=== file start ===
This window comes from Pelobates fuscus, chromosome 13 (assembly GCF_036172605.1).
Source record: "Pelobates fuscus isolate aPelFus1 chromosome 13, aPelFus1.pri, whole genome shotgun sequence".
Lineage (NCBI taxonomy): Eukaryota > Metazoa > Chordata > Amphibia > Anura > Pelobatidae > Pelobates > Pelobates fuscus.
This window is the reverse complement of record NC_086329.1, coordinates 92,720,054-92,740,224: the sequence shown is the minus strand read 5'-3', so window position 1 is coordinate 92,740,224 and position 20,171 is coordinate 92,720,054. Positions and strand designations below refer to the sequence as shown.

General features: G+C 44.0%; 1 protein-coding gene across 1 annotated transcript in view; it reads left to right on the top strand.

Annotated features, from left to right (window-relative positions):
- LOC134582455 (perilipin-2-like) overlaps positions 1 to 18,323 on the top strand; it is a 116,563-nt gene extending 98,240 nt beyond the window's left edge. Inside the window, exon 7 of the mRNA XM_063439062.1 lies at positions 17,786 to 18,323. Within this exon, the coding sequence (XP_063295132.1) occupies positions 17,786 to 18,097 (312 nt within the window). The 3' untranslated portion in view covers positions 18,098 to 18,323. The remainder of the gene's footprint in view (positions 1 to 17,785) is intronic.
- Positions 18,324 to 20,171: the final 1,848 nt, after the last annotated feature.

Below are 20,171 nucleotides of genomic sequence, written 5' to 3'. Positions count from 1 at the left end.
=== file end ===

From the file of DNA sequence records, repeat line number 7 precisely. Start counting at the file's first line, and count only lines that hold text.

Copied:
- LOC134582455 (perilipin-2-like) overlaps positions 1 to 18,323 on the top strand; it is a 116,563-nt gene extending 98,240 nt beyond the window's left edge. Inside the window, exon 7 of the mRNA XM_063439062.1 lies at positions 17,786 to 18,323. Within this exon, the coding sequence (XP_063295132.1) occupies positions 17,786 to 18,097 (312 nt within the window). The 3' untranslated portion in view covers positions 18,098 to 18,323. The remainder of the gene's footprint in view (positions 1 to 17,785) is intronic.